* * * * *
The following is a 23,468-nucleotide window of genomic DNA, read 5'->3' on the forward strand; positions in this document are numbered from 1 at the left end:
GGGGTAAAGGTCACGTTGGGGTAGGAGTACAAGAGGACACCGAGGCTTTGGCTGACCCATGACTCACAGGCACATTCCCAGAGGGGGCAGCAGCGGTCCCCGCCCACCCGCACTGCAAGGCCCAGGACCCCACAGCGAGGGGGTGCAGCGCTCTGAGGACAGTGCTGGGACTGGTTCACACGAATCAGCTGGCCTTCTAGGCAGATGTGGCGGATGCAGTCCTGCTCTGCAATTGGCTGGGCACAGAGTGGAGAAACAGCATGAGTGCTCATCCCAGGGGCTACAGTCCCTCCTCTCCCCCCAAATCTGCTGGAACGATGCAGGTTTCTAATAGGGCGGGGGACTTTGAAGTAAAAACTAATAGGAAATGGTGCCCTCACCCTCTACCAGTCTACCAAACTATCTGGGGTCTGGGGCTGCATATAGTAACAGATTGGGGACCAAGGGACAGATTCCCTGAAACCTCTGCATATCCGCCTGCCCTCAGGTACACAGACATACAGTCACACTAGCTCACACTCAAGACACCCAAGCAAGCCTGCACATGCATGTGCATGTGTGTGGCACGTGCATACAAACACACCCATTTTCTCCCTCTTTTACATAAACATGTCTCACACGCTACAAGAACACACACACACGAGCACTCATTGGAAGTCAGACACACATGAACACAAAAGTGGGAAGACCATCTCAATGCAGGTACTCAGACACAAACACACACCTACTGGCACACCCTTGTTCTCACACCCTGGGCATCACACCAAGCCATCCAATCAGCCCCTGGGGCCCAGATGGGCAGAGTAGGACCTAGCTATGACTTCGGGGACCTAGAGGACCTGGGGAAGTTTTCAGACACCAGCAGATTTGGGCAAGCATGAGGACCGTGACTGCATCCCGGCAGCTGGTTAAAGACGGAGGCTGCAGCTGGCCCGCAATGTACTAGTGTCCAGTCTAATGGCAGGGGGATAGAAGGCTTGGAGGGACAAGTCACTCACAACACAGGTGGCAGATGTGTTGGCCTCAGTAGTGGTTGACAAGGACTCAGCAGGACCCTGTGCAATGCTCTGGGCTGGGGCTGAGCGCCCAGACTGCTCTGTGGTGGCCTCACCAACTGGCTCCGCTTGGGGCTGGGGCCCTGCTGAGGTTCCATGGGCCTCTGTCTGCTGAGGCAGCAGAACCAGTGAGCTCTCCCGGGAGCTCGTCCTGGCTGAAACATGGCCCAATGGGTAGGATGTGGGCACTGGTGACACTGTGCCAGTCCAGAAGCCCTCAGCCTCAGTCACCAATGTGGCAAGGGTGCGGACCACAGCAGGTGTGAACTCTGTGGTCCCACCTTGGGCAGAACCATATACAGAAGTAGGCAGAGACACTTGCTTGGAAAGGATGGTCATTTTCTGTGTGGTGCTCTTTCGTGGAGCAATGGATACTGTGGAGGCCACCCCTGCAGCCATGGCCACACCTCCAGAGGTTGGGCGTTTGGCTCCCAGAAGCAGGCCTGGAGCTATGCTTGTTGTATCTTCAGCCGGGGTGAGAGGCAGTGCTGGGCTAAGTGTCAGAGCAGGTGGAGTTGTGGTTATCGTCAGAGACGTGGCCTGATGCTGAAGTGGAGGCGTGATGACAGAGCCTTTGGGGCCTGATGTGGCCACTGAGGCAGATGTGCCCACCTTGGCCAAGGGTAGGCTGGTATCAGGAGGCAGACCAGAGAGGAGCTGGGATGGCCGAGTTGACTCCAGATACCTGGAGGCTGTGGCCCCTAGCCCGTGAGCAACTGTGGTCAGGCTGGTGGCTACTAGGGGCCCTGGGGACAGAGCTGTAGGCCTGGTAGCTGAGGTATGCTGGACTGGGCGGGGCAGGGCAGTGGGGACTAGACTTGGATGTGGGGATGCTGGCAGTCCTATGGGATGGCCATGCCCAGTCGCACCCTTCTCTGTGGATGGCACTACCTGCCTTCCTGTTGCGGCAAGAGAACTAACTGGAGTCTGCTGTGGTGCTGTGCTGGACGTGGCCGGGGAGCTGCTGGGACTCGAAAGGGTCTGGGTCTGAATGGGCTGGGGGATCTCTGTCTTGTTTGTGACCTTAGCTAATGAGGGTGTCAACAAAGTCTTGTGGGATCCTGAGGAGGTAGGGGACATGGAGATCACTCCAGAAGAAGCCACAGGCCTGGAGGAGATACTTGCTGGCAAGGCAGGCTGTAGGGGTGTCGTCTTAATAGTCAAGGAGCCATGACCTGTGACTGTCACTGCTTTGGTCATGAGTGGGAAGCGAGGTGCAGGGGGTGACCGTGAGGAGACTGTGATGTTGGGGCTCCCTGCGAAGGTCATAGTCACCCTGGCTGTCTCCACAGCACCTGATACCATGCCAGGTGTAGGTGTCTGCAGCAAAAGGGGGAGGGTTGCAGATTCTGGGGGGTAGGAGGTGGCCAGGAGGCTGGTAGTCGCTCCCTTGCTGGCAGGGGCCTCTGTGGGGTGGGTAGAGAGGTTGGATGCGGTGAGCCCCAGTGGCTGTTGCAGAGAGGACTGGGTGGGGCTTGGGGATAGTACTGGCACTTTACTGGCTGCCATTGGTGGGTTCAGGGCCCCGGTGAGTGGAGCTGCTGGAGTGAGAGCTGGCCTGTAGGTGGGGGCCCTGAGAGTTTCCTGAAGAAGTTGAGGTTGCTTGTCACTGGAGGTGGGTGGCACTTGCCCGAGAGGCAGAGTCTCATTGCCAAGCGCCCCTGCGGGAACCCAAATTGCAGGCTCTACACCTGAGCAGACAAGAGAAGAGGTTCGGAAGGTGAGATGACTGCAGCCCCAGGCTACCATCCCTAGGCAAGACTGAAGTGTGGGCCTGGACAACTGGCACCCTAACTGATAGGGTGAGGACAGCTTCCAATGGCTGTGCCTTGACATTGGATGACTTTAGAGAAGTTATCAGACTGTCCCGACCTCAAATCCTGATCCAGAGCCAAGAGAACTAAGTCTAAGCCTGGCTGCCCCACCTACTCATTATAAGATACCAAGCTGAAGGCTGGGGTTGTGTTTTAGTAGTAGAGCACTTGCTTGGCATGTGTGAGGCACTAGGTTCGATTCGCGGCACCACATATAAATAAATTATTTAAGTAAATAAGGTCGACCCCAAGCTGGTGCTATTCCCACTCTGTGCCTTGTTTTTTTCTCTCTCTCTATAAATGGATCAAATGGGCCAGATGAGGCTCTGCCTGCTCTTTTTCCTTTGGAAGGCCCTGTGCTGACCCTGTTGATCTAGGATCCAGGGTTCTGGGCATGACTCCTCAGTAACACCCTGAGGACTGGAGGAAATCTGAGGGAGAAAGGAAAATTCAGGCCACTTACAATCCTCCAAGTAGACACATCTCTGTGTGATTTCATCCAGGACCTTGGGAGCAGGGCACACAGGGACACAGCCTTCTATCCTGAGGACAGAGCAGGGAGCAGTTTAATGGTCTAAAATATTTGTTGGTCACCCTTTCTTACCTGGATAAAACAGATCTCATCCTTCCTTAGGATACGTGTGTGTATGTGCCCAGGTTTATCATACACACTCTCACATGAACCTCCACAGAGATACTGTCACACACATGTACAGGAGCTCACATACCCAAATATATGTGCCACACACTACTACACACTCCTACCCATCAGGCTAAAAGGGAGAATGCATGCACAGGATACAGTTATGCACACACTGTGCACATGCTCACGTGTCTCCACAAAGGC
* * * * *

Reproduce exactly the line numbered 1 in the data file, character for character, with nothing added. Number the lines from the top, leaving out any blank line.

The following is a 23,468-nucleotide window of genomic DNA, read 5'->3' on the forward strand; positions in this document are numbered from 1 at the left end: